[Link to Trifold: Defining Opioid Use Disorder]

[1] Kreek, M. J. (2008). Neurobiology of Opiates and Opioids. In M Galanter & H Kleber (Ed.), Textbook of Substance Abuse and Treatment (4th ed.) Arlington, VA: American Psychiatric Publishing.

[2] American Psychiatric Association. (2013). Opioid Use Disorder. In Diagnostic and statistical manual of mental disorders (5th ed.). Arlington, VA: American Psychiatric Publishing.
Opioid Withdrawal
What is withdrawal? When a person decides to stop or reduce his or her use of an opioid drug that he/she has been using in large amounts over a long period of time, the person will experience withdrawal. Withdrawal consists of many different painful symptoms that occur as opioid levels in the body decrease. A physically dependent  or addicted person may be tempted to begin using opioids again to relieve the pain of withdrawal. What does withdrawal feel like? How long does it last? Withdrawal may last for different lengths of time, and be more or less intense, for different people and with different types of opioids. For example, heroin withdrawal is often very intense but short-lived, while methadone withdrawal may be less intense but longer lasting. Generally, a person physically dependent on a bigger dose of an opioid will experience more intense withdrawal than a person who used smaller amounts. Many other factors, such as a person’s general health and state of mind, can also affect how he or she experiences withdrawal.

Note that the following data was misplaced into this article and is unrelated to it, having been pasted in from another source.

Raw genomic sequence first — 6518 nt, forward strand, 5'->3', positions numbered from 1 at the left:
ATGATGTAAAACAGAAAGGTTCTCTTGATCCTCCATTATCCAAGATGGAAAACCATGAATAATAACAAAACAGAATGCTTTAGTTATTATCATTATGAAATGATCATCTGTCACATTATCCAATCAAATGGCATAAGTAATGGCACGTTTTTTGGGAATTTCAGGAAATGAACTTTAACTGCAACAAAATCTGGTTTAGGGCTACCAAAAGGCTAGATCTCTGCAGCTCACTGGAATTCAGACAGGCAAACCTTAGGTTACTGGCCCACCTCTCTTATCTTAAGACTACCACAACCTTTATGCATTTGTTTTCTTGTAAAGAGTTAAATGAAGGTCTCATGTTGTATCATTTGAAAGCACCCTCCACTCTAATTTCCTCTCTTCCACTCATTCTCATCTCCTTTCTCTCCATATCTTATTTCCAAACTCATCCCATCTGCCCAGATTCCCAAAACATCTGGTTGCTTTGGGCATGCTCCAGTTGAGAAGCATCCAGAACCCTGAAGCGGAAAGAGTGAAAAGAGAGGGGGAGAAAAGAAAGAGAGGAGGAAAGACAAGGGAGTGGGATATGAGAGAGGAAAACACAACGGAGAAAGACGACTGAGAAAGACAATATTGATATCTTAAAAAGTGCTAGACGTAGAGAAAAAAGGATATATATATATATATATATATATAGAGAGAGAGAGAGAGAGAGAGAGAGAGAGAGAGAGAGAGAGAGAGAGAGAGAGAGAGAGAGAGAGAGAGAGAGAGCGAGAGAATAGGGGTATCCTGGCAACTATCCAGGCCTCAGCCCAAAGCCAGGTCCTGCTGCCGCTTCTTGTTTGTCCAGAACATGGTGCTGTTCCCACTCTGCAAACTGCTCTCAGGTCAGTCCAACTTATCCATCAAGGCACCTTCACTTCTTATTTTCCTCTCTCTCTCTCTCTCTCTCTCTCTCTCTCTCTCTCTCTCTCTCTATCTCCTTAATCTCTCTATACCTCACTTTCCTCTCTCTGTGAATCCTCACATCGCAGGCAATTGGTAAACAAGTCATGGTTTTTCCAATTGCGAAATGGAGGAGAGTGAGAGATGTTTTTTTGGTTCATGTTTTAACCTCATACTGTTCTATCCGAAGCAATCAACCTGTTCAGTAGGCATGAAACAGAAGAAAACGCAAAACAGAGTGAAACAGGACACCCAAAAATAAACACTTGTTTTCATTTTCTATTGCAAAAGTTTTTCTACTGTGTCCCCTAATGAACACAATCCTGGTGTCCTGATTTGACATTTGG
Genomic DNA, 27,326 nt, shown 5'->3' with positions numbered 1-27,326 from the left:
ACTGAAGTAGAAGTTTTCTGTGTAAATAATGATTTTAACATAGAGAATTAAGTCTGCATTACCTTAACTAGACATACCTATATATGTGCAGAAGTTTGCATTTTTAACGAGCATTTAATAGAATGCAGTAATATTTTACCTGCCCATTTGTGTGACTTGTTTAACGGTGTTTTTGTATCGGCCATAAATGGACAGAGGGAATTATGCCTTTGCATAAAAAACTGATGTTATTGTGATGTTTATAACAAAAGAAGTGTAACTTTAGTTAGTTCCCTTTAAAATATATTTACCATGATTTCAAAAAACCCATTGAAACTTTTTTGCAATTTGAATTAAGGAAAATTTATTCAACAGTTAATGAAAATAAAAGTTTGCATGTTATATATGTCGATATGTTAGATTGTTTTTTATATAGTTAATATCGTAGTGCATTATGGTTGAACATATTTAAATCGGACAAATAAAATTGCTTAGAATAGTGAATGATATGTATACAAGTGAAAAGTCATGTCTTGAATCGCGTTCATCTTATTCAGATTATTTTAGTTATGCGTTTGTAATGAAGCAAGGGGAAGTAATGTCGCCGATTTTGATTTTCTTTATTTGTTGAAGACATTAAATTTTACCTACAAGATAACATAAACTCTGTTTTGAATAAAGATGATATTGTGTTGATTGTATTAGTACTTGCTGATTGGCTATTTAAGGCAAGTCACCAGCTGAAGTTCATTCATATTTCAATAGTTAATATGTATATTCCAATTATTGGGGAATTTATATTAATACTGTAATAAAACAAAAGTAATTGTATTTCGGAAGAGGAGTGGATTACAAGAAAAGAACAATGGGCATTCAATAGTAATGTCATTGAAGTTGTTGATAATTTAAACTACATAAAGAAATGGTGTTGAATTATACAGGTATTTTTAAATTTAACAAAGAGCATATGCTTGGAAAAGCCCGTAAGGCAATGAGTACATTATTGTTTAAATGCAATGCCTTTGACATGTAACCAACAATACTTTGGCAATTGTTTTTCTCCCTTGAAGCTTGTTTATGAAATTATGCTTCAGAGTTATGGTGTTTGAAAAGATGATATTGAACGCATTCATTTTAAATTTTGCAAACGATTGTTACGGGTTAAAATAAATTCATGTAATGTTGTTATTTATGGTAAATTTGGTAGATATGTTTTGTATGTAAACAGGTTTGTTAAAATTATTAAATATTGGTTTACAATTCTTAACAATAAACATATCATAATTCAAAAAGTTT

Table 3. Opioid Withdrawal Signs and Symptoms

Signs and Symptoms of Opioid Withdrawal
Early Late 6-8 months
  • Cravings for opioid drugs
  • Loss of Appetite
  • Anxiety
  • Unease
  • Sleepiness
  • Yawning
  • Restlessness
  • Headache
  • Fast Breathing
  • Irritability
  • Tears
  • Large pupils
  • Sweating
  • Goosebumps
  • Runny Nose
  • Stomach Cramps
  • Broken Sleep
  • Hot/Cold Flashes
  • Increased Blood Pressure and Pulse
  • Low Fever
  • Muscle/ Bone Pain
  • Muscle Spasm
  • Larger Pupils
  • Nausea and Vomiting
  • Sensitivity to Touch
  • Difficulty sleeping
  • Mood changes
  • Cravings
  • “Drug dreams”
  • “Not feeling right”
Sources:Kreek, M. J. (2008). Neurobiology of Opiates and Opioids. In M Galanter & H Kleber (Ed.), Textbook of Substance Abuse and Treatment (4th ed.) Arlington, VA: American Psychiatric Publishing. American Psychiatric Association. (2013). Opioid Withdrawal. In Diagnostic and statistical manual of mental disorders (5th ed.). Arlington, VA: American Psychiatric Publishing.